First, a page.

The Origins of Nazi Genocide: From Euthanasia to the Final Solution

By Henry Friedlander | Go to book overview
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Chapter 5 The Killing Centers

The T4 physicians used medication to kill handicapped children, but to kill the far larger number of handicapped adults, they had to devise a different method. For those patients, the T4 technicians established killing centers, thus creating the unprecedented institution that would symbolize Nazi Germany and the early t wentieth century.1

At Nuremberg, Karl Brandt described to his interrogator how the killers decided on this method for murder. At first, the physicians wanted to use injections of narcotics (in Brandt's words "Barbitur-Acid"), but this method would be too cumbersome; death would take time and was thus not considered "humane." Other physicians suggested the use of the gas carbon monoxide (in Brandt's words "coal-oxide"). Brandt claimed that he opposed this suggestion at first but changed his mind when he remembered that he had once passed out "painlessly" after inhaling fumes from a malfunctioning stove.2 Such recollections of a personal experience with gas, through a malfunctioning stove or a running automobile engine, were later mentioned by a number of persons involved with the development, at that time or later, of the killing method using gas.3 In addition, this method was generally known because the police were familiar with cases of suicide or accidental death through the inhalation of gas; for example, in Berlin such a case had been investigated in depth just before euthanasia gassing commenced.4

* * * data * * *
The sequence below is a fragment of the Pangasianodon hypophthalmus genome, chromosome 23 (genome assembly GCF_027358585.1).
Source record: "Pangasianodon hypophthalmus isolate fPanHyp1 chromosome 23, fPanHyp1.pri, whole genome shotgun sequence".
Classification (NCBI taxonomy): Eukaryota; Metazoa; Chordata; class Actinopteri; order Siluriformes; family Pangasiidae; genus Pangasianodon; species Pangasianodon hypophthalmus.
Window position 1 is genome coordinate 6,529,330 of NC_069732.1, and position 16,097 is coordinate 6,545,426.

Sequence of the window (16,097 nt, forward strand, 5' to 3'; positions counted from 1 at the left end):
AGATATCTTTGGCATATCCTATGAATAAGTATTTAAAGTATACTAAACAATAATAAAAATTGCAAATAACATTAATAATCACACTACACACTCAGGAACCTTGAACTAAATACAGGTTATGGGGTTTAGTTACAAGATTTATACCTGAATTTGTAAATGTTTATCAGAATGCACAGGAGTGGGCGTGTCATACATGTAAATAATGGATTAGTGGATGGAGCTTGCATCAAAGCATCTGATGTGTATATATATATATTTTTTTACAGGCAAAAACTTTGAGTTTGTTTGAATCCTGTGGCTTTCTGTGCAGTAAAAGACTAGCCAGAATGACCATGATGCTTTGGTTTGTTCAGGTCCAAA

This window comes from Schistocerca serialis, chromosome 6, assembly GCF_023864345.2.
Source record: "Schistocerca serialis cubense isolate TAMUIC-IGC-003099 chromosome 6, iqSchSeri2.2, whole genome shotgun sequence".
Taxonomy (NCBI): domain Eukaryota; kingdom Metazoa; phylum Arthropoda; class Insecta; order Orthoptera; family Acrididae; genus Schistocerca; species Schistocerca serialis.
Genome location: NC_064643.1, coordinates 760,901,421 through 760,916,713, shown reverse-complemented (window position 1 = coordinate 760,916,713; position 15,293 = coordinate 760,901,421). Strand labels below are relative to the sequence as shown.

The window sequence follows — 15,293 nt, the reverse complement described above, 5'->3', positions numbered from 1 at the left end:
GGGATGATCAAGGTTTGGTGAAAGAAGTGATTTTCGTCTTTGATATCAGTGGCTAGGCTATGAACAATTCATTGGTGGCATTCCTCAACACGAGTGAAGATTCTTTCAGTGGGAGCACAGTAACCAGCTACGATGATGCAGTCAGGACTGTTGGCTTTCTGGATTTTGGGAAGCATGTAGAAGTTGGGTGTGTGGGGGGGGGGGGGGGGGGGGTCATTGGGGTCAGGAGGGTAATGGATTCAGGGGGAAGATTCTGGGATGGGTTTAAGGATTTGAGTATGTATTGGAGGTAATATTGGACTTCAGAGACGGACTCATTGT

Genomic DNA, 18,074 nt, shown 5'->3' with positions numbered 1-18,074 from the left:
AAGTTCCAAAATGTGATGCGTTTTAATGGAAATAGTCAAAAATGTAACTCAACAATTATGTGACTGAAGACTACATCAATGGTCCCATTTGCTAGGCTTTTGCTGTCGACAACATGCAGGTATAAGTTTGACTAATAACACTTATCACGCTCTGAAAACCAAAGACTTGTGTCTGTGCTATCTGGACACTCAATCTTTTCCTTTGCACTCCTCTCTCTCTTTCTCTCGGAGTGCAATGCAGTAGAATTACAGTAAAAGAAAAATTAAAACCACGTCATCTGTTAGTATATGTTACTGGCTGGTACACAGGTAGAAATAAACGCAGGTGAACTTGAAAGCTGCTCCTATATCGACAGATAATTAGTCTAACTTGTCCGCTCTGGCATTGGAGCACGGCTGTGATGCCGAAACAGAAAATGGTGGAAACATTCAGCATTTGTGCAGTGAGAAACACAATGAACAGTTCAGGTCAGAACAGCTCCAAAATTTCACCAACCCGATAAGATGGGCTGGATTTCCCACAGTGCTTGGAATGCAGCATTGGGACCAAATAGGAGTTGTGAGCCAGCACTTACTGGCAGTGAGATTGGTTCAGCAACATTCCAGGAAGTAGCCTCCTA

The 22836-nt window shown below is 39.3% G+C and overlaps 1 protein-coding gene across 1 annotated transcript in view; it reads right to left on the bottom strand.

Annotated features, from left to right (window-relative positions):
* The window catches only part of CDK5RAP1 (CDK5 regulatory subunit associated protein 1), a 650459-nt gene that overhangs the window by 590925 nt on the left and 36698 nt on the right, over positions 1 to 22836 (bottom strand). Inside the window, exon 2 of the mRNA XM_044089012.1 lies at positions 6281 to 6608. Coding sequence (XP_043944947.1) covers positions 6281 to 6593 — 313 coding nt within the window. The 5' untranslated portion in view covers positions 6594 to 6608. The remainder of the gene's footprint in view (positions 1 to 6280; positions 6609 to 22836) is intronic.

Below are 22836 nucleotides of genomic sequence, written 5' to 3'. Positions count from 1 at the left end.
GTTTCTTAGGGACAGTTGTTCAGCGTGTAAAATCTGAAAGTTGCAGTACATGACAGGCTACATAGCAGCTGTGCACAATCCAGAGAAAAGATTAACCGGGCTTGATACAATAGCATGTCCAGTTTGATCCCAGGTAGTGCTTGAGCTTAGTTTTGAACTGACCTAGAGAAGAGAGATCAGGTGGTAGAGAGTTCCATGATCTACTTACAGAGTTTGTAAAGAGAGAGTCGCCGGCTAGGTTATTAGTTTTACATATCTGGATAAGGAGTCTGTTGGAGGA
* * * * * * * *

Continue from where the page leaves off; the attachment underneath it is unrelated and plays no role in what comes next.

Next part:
Brandt discussed the various killing methods with the Führer, and when Hitler supposedly asked him "which is the more humane way," Brandt recommended the use of gas. Thereupon they agreed on this agent for the mass killings.5 After giving this account, Karl Brandt proudly told his American interrogator: "This is just one case where in medical history major jumps are being made."6 This bizarre comment was not an isolated statement but only an extreme example of the fascination with technology exhibited by the managers of killing operations. Thus, when the engineer Walter Heess, who headed the KTI, was asked how one could justify using gas to kill human beings, he replied: "What are you talking about; after all, it works."7

Although they did not disagree about the outcome, participants remembered the scenario leading to the final decision differently. Albert Widmann, the KTI chemist, told investigators after the war that Leonardo Conti in the RMdI vetoed the use of injections and suggested the use of gas. Widmann thereafter discussed the technical details with Viktor Brack, and they tried to determine the best way to administer the gas. Widmann claimed that he


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